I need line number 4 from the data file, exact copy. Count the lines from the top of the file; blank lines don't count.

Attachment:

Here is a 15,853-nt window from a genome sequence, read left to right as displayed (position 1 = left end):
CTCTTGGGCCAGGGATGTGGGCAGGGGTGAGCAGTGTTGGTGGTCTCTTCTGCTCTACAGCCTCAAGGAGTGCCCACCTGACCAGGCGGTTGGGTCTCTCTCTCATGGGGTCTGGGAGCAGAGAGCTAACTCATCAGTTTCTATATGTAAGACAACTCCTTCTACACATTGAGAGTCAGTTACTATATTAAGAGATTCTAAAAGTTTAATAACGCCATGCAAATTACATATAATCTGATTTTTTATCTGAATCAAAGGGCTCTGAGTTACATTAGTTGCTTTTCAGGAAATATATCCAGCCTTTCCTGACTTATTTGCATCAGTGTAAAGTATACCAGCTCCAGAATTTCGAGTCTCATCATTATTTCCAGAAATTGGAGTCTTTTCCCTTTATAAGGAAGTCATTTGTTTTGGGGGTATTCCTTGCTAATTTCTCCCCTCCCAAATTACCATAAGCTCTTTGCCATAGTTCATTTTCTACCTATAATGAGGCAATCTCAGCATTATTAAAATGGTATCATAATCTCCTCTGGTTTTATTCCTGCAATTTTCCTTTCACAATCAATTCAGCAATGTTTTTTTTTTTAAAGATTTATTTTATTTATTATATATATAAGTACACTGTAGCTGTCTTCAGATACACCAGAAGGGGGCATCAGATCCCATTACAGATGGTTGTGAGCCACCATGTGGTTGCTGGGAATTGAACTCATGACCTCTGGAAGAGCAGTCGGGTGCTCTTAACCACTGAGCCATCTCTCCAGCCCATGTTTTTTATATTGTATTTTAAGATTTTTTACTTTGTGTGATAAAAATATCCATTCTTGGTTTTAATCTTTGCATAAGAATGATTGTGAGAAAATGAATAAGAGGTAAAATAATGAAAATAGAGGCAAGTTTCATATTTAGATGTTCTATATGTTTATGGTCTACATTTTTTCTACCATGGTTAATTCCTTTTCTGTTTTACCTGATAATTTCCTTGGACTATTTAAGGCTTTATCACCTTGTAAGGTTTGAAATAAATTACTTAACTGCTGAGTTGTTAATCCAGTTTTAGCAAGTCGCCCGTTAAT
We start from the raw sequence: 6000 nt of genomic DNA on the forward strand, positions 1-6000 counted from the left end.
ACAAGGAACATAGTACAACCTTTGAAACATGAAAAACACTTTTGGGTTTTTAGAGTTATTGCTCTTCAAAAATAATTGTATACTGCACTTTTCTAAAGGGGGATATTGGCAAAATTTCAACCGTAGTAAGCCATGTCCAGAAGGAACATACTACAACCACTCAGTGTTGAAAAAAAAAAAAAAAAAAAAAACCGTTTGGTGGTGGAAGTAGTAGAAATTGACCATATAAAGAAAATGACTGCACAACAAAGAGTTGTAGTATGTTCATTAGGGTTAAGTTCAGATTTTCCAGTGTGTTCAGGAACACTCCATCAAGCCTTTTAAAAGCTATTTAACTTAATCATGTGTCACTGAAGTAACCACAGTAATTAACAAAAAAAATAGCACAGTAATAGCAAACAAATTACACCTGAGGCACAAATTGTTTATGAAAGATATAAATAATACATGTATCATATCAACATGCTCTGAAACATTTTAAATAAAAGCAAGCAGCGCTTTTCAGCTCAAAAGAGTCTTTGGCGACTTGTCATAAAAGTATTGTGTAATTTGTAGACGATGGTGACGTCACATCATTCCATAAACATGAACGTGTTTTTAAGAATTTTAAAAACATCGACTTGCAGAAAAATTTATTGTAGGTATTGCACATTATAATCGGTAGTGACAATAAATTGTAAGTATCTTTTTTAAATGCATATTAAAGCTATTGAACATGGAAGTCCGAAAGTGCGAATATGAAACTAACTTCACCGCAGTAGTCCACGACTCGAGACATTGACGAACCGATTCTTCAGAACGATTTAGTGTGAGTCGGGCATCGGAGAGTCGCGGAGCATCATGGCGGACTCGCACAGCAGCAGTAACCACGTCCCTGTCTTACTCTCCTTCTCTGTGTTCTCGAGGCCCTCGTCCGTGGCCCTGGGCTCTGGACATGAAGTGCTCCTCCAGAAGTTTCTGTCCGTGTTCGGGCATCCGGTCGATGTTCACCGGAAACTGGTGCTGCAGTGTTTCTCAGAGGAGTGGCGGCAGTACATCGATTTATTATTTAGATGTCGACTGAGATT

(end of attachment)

ACAAGGAACATAGTACAACCTTTGAAACATGAAAAACACTTTTGGGTTTTTAGAGTTATTGCTCTTCAAAAATAATTGTATACTGCACTTTTCTAAAGGGGGATATTGGCAAAATTTCAACCGTAGTAAGCCATGTCCAGAAGGAACATACTACAACCACTCAGTGTTGAAAAAAAAAAAAAAAAAAAAAACCGTTTGGTGGTGGAAGTAGTAGAAATTGACCATATAAAGAAAATGACTGCACAACAAAGAGTTGTAGTATGTTCATTAGGGTTAAGTTCAGATTTTCCAGTGTGTTCAGGAACACTCCATCAAGCCTTTTAAAAGCTATTTAACTTAATCATGTGTCACTGAAGTAACCACAGTAATTAACAAAAAAAATAGCACAGTAATAGCAAACAAATTACACCTGAGGCACAAATTGTTTATGAAAGATATAAATAATACATGTATCATATCAACATGCTCTGAAACATTTTAAATAAAAGCAAGCAGCGCTTTTCAGCTCAAAAGAGTCTTTGGCGACTTGTCATAAAAGTATTGTGTAATTTGTAGACGATGGTGACGTCACATCATTCCATAAACATGAACGTGTTTTTAAGAATTTTAAAAACATCGACTTGCAGAAAAATTTATTGTAGGTATTGCACATTATAATCGGTAGTGACAATAAATTGTAAGTATCTTTTTTAAATGCATATTAAAGCTATTGAACATGGAAGTCCGAAAGTGCGAATATGAAACTAACTTCACCGCAGTAGTCCACGACTCGAGACATTGACGAACCGATTCTTCAGAACGATTTAGTGTGAGTCGGGCATCGGAGAGTCGCGGAGCATCATGGCGGACTCGCACAGCAGCAGTAACCACGTCCCTGTCTTACTCTCCTTCTCTGTGTTCTCGAGGCCCTCGTCCGTGGCCCTGGGCTCTGGACATGAAGTGCTCCTCCAGAAGTTTCTGTCCGTGTTCGGGCATCCGGTCGATGTTCACCGGAAACTGGTGCTGCAGTGTTTCTCAGAGGAGTGGCGGCAGTACATCGATTTATTATTTAGATGTCGACTGAGATT